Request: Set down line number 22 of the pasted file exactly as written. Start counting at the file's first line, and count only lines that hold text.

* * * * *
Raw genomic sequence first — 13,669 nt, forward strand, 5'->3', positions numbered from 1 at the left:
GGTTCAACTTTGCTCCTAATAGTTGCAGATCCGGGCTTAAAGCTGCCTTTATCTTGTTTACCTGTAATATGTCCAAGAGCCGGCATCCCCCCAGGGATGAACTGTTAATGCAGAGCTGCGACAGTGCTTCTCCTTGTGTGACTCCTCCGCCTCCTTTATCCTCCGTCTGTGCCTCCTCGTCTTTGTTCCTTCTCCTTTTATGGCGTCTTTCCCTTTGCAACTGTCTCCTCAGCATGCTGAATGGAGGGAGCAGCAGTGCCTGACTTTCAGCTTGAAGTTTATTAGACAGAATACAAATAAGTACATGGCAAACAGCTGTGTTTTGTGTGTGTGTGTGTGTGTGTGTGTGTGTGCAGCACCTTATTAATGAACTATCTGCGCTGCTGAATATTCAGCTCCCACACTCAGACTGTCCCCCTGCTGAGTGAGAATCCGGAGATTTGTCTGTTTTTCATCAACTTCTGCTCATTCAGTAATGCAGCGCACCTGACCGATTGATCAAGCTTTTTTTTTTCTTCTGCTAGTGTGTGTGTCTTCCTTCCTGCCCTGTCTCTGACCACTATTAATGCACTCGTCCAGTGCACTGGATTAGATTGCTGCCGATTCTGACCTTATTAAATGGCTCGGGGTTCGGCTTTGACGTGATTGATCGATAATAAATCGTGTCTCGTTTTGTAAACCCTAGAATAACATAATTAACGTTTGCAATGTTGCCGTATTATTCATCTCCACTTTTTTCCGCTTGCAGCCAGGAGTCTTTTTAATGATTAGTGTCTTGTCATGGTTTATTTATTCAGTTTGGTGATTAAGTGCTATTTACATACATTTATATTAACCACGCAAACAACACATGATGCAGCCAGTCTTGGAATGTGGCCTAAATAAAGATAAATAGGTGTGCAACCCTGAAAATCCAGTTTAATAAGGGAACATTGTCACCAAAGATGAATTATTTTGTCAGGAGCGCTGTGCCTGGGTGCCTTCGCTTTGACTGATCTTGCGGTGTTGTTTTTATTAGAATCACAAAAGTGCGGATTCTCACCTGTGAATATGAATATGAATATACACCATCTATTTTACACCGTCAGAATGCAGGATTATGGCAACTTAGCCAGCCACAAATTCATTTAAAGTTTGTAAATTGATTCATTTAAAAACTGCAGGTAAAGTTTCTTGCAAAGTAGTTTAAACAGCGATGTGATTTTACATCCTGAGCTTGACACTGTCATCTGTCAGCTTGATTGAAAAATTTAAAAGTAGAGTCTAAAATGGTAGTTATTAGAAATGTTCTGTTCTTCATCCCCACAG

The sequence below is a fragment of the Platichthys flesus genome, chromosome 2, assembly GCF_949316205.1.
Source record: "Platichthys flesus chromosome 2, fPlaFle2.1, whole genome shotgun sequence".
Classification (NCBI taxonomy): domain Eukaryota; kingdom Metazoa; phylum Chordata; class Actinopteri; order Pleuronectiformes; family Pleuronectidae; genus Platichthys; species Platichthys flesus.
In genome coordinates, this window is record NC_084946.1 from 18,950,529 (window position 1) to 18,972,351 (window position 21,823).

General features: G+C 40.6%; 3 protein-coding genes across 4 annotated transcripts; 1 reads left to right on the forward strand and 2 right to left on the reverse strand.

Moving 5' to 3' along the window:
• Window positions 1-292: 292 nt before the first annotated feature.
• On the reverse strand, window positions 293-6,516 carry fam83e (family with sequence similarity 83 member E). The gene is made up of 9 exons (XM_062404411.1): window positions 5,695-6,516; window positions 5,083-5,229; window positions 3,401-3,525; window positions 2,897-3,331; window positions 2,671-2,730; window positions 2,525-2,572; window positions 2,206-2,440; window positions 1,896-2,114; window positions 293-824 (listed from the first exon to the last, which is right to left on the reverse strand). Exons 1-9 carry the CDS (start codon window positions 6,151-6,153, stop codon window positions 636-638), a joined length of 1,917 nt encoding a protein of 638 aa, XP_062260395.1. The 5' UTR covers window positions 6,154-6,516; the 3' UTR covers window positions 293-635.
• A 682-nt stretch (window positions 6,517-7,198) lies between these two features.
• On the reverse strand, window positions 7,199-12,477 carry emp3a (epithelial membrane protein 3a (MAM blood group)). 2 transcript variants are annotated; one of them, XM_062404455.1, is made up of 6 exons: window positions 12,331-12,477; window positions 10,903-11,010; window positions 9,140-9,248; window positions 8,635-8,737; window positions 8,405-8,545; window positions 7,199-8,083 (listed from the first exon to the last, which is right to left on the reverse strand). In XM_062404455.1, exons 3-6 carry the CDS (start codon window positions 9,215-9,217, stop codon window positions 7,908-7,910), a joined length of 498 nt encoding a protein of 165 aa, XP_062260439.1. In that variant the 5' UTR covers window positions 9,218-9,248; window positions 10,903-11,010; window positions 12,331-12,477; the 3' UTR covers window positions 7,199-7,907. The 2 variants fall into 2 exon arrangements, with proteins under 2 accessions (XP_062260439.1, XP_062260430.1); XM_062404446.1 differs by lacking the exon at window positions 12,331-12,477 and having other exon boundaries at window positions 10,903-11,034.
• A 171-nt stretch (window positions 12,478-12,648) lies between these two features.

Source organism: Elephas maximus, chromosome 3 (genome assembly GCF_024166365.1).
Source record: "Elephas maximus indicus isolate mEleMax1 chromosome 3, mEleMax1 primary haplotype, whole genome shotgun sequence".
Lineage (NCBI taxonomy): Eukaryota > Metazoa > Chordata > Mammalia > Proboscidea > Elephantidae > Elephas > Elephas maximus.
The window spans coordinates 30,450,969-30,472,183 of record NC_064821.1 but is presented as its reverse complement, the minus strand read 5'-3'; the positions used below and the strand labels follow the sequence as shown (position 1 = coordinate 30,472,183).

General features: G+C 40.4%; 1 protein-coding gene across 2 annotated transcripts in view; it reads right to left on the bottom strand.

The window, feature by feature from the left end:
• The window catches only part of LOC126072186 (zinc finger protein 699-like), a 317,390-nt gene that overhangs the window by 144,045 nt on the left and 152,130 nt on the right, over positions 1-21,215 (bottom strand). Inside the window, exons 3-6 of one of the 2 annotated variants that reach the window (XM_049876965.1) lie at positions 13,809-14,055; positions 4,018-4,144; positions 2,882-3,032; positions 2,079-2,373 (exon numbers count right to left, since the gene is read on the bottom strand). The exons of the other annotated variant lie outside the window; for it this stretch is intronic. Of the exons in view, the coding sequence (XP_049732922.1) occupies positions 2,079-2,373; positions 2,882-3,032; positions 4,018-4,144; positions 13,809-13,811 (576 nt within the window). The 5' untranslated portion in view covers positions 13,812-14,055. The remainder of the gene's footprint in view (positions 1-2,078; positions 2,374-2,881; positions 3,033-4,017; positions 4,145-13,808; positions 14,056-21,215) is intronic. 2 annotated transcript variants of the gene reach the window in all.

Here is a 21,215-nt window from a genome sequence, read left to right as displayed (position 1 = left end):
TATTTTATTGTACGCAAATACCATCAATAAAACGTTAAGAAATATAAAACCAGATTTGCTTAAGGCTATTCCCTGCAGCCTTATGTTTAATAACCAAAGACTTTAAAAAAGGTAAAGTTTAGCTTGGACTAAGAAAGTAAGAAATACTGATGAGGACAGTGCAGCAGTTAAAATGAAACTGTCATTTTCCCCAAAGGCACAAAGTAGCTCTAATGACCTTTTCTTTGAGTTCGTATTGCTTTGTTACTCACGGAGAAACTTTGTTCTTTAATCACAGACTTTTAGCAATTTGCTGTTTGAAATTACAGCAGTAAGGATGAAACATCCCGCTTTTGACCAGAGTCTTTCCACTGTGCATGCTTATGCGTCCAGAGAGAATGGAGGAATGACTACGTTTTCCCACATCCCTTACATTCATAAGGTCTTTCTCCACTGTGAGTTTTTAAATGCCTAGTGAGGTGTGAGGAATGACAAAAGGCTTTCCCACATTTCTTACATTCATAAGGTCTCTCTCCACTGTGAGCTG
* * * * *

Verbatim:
TATTTTATTGTACGCAAATACCATCAATAAAACGTTAAGAAATATAAAACCAGATTTGCTTAAGGCTATTCCCTGCAGCCTTATGTTTAATAACCAAAGACTTTAAAAAAGGTAAAGTTTAGCTTGGACTAAGAAAGTAAGAAATACTGATGAGGACAGTGCAGCAGTTAAAATGAAACTGTCATTTTCCCCAAAGGCACAAAGTAGCTCTAATGACCTTTTCTTTGAGTTCGTATTGCTTTGTTACTCACGGAGAAACTTTGTTCTTTAATCACAGACTTTTAGCAATTTGCTGTTTGAAATTACAGCAGTAAGGATGAAACATCCCGCTTTTGACCAGAGTCTTTCCACTGTGCATGCTTATGCGTCCAGAGAGAATGGAGGAATGACTACGTTTTCCCACATCCCTTACATTCATAAGGTCTTTCTCCACTGTGAGTTTTTAAATGCCTAGTGAGGTGTGAGGAATGACAAAAGGCTTTCCCACATTTCTTACATTCATAAGGTCTCTCTCCACTGTGAGCTG